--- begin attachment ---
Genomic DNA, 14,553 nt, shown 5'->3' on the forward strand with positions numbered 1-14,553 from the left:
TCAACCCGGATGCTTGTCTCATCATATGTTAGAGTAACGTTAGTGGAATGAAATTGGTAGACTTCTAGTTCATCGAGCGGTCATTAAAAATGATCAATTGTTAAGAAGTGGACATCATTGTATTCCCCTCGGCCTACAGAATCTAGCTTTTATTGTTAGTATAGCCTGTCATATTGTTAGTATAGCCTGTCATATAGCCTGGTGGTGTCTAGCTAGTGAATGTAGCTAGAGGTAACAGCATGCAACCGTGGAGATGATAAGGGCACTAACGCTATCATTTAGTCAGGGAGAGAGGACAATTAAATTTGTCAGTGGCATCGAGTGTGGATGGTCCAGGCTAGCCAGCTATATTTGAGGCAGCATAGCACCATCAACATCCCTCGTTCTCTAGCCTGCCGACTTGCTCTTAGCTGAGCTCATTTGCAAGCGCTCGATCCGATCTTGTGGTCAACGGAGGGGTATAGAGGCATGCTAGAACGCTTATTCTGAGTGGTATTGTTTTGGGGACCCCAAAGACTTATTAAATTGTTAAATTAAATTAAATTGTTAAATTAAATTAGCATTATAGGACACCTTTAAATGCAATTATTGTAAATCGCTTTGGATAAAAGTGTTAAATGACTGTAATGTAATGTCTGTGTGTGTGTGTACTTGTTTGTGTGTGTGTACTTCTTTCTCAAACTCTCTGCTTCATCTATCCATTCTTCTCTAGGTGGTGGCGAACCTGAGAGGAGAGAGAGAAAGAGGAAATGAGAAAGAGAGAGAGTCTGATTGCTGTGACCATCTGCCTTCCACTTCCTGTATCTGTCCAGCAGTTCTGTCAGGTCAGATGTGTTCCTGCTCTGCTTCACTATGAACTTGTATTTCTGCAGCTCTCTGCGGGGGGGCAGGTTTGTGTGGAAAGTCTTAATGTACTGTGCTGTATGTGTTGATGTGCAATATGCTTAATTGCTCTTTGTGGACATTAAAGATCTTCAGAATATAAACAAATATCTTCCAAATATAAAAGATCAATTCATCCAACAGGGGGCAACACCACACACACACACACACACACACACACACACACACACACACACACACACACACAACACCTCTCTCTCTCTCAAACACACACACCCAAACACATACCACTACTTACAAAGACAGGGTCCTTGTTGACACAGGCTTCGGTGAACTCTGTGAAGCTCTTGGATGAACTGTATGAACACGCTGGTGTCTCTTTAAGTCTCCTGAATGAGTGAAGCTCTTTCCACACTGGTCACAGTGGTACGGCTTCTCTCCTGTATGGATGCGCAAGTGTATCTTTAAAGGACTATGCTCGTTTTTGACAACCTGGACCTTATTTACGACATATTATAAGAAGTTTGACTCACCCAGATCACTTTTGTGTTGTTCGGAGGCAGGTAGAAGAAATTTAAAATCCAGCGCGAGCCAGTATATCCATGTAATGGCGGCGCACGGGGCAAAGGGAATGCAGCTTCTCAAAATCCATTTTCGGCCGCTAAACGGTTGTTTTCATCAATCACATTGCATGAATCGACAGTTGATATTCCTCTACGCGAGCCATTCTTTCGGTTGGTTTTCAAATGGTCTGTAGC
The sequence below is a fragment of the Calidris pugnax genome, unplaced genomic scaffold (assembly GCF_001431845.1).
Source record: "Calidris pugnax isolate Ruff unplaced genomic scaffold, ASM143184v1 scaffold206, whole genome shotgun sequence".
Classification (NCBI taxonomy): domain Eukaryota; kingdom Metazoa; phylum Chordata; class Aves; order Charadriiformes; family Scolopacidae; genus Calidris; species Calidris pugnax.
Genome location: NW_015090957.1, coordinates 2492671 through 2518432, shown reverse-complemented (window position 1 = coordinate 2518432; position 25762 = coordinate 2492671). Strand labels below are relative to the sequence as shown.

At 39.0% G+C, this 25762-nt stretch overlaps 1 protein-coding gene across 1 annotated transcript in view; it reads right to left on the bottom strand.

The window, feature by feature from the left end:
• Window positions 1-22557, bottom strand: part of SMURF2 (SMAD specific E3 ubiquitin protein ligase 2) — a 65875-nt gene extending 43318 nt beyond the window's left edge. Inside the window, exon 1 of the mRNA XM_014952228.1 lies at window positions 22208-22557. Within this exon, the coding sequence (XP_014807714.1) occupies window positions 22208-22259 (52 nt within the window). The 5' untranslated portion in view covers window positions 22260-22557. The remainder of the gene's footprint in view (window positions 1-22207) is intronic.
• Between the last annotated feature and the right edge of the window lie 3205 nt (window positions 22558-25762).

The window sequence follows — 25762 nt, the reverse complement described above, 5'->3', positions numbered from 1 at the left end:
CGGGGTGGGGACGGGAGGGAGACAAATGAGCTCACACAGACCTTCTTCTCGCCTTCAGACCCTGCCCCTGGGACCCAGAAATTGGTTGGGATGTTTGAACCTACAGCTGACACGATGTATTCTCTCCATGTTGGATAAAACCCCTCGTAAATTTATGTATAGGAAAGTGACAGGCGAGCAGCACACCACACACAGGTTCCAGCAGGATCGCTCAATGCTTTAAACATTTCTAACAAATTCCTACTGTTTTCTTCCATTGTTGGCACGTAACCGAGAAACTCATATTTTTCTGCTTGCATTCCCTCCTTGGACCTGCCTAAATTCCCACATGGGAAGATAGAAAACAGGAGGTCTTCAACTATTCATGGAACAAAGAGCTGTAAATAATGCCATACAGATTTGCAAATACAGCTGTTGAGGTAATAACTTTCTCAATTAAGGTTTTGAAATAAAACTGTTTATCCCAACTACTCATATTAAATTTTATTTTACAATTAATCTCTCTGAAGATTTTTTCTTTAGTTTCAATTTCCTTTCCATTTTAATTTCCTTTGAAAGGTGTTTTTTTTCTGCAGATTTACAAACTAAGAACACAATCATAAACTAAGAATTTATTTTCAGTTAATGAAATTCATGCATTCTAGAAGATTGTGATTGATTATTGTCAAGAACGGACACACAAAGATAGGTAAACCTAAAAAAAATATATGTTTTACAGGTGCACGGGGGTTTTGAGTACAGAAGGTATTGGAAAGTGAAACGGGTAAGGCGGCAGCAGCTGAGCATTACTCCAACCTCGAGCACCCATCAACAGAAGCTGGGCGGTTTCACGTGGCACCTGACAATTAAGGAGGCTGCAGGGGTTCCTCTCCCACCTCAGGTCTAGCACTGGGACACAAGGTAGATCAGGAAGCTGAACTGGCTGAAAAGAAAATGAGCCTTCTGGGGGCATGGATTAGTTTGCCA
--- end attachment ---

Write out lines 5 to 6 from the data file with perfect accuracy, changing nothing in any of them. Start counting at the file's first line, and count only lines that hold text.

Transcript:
Classification (NCBI taxonomy): domain Eukaryota; kingdom Metazoa; phylum Chordata; class Aves; order Charadriiformes; family Scolopacidae; genus Calidris; species Calidris pugnax.
Genome location: NW_015090957.1, coordinates 2492671 through 2518432, shown reverse-complemented (window position 1 = coordinate 2518432; position 25762 = coordinate 2492671). Strand labels below are relative to the sequence as shown.